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INTRAVITREAL DEXAMETHASONE IMPLANT FOR REFRACTORY MACULAR EDEMA SECONDARY TO VITRECTOMY FOR MACULAR PUCKER

Furino, Claudio MD, PhD; Boscia, Francesco MD; Recchimurzo, Nicola MD; Sborgia, Carlo MD; Alessio, Giovanni MD

doi: 10.1097/IAE.0000000000000105
Original Study

Purpose: To study the efficacy of a single 0.7 mg dexamethasone intravitreal implant in vitrectomized eyes with refractory macular edema secondary to combined cataract extraction and macular pucker removal.

Methods: In 8 eyes of 8 consecutive patients with refractory macular edema secondary to combined cataract extraction and 25-gauge vitrectomy with internal limiting membrane peeling for macular pucker removal, the injection of the 0.7 mg dexamethasone implant was performed. Best-corrected visual acuity, central retinal thickness measured by spectral domain optical coherence tomography, and intraocular pressure were evaluated at baseline, 1 month, and 6 months.

Results: After a mean follow-up of 6.75 ± 0.71 months, best-corrected visual acuity was significantly increased (P < 0.0001) from 20/50 to 20/23 (P < 0.0001), mean central retinal thickness decreased significantly from 439 ± 45 μm to 296 ± 49 μm (P < 0.0001), and intraocular pressure changed significantly (P = 0.02) from 14.63 ± 1.19 to 16 ± 0.93. In no case postoperative hypotony or other complication was observed.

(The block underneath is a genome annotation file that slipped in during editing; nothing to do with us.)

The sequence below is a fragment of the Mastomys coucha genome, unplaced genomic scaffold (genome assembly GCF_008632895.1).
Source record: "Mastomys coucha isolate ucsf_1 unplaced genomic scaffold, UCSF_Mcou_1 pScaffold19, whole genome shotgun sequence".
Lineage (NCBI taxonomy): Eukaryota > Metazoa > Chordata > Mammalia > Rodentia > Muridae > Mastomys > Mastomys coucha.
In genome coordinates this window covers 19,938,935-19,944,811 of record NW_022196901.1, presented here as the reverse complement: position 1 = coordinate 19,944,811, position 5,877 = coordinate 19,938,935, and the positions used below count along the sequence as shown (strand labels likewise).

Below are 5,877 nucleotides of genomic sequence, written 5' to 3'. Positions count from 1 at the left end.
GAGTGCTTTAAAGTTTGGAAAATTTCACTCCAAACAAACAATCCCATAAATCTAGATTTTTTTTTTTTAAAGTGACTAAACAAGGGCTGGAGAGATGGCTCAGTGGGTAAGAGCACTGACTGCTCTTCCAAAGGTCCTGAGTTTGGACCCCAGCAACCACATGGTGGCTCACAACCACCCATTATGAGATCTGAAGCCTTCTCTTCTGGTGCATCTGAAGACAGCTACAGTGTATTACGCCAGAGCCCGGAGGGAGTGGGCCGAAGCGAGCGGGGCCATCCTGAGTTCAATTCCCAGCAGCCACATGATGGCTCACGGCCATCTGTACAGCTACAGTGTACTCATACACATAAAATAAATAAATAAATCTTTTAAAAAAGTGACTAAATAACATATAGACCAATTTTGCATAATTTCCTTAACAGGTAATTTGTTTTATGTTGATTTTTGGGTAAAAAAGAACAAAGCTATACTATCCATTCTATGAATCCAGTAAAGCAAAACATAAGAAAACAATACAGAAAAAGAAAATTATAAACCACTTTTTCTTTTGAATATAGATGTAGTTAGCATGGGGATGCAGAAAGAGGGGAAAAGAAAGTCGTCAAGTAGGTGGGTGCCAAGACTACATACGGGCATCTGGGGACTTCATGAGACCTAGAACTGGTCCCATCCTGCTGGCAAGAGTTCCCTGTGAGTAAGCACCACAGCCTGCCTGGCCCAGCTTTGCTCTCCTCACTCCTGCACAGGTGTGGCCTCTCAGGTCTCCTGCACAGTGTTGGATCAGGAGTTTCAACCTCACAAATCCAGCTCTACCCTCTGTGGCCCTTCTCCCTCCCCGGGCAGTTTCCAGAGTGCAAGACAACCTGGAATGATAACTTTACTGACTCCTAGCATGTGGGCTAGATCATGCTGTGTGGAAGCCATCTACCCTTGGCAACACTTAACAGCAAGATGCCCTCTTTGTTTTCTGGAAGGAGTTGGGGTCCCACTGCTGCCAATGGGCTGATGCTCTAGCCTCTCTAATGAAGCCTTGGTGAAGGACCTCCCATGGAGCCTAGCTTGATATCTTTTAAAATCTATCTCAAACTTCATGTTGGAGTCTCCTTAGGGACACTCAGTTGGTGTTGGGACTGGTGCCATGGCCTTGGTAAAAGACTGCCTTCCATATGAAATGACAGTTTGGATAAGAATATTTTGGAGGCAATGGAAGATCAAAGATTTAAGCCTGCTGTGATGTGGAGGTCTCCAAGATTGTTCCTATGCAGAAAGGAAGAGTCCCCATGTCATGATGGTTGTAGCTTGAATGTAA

Conclusion: A single injection of the 0.7 mg dexamethasone intravitreal implant resulted effective in the treatment of refractory macular edema secondary to combined cataract extraction and vitrectomy for macular pucker removal allowing a stable visual acuity recovery.

Intravitreal injection of a single 700 μg dexamethasone implant seems to be effective in the treatment of refractory macular edema secondary to vitrectomy for macular pucker removal, showing stable and significant improvement in visual acuity and reduction of macular edema.

Department of Ophthalmology, University of Bari, Bari, Italy.

Reprint requests: Claudio Furino, MD, PhD, Department of Ophthalmology, University of Bari, Piazza Giulio Cesare, 11, Bari 70124, Italy; e-mail: claudiofurino@gmail.com

None of the authors have any financial/conflicting interests to disclose.

© 2014 by Ophthalmic Communications Society, Inc.